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acharris

Buzby Been Strange Today + Not Eating

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Hi all, I need some advice. I have Buzby booked in thursday for a vet appointment, but I am a little concerned about him. He's been okay up till today, but today he has been quiet on his perch, not fluffed up or head back, just sat there moving now and again to clean, prune himself, move up and down the perch and also moved and perked up to come on my hand like he always does, then goes back to sit there.

 

I have known that he has a fatty lump underside of him, as it was diagnosed last year, but it really haven't given him any problems and he has been really healthy with good appetite. I have kept the corner warm for him, and to look at him when he prunes himself and plays on my hand he really looks okay. I have give him water through the day, and tonight he took a few bites of food. Then he comes to life a bit and moves perches tonight before I cover him for bed and he looks his normal self.

 

Yesterday I had a new 3 piece suite delivered and it is a different colour and type and the corner where he is has always been next to my chair so he can play when he wants with me and can see me. Could it be that he has not taken to the 3 piece suite or a little scared by it, as it all looks different. I tried out in the middle of the room of the table where we do place him, and he was still the same, though he can see the whole 3 piece suite. The 2 seems to be linked, but I can't see it affecting him today and not yesterday. Though he was up a lot earlier yesterday than normal.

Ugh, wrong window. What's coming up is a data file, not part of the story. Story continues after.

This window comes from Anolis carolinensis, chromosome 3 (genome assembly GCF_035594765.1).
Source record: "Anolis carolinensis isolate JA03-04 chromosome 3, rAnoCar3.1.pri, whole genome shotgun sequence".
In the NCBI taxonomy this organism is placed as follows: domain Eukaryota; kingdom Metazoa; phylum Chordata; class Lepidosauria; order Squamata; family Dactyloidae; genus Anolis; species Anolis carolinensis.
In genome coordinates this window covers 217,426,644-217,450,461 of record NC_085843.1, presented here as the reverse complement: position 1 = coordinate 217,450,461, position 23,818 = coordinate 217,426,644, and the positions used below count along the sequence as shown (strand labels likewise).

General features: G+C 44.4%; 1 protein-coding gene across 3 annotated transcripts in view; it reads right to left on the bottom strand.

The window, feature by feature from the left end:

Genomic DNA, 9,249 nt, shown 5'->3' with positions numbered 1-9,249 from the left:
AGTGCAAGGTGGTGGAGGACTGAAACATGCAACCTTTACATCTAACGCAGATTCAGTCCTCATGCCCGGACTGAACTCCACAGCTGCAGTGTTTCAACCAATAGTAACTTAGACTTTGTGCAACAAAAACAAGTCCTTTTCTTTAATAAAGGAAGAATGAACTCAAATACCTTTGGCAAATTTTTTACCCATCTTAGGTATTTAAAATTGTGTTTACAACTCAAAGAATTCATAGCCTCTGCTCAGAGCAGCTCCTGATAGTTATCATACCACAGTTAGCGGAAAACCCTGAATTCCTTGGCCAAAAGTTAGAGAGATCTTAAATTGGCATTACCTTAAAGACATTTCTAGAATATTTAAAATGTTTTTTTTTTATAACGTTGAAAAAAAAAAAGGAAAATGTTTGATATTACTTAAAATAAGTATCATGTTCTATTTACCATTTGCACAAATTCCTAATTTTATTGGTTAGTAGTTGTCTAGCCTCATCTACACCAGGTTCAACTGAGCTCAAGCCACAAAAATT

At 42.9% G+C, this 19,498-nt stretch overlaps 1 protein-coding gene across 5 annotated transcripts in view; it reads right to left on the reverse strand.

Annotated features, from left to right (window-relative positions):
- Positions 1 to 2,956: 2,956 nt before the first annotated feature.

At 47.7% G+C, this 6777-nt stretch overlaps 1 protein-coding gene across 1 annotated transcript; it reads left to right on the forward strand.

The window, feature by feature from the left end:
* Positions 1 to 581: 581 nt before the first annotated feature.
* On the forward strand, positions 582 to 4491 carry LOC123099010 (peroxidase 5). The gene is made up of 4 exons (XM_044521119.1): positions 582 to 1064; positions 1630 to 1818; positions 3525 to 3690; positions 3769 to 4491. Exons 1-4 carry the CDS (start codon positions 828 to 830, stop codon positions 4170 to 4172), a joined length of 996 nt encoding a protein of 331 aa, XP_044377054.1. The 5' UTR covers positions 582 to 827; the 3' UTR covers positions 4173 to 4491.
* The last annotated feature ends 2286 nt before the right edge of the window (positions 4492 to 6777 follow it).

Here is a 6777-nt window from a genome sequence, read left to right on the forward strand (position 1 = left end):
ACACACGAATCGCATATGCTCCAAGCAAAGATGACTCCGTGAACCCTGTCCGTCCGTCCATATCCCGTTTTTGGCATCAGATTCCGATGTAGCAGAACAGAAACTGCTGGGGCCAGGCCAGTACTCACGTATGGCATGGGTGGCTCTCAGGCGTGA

Sorry for the long post and will update you tomorrow if he survives the night. Thanks.

 

Anthony

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Might sound weird, but a lot of soft furniture and carpets have been treated with chemicals....some to deter spillages spoiling the sofa etc, and carpets can have formaldehyde in them. Can he have a sensitivity to something in the new furniture ?

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Thanks for that, I will keep that in mind. Just an update, I got up this morning and expecting the worse I undcovered buzby and he was quite well and after he woke up he was chirping, and went straight for food. I took him to the vet who could not see nothing unusal with him and said to monitor him. Unfortunately, I think were he did not eat, his poos are a little runny, but the boy is back to himself at the moment.

 

I will keep an update on buzby on this thread as to how he is doing. Thanks.

 

Anthony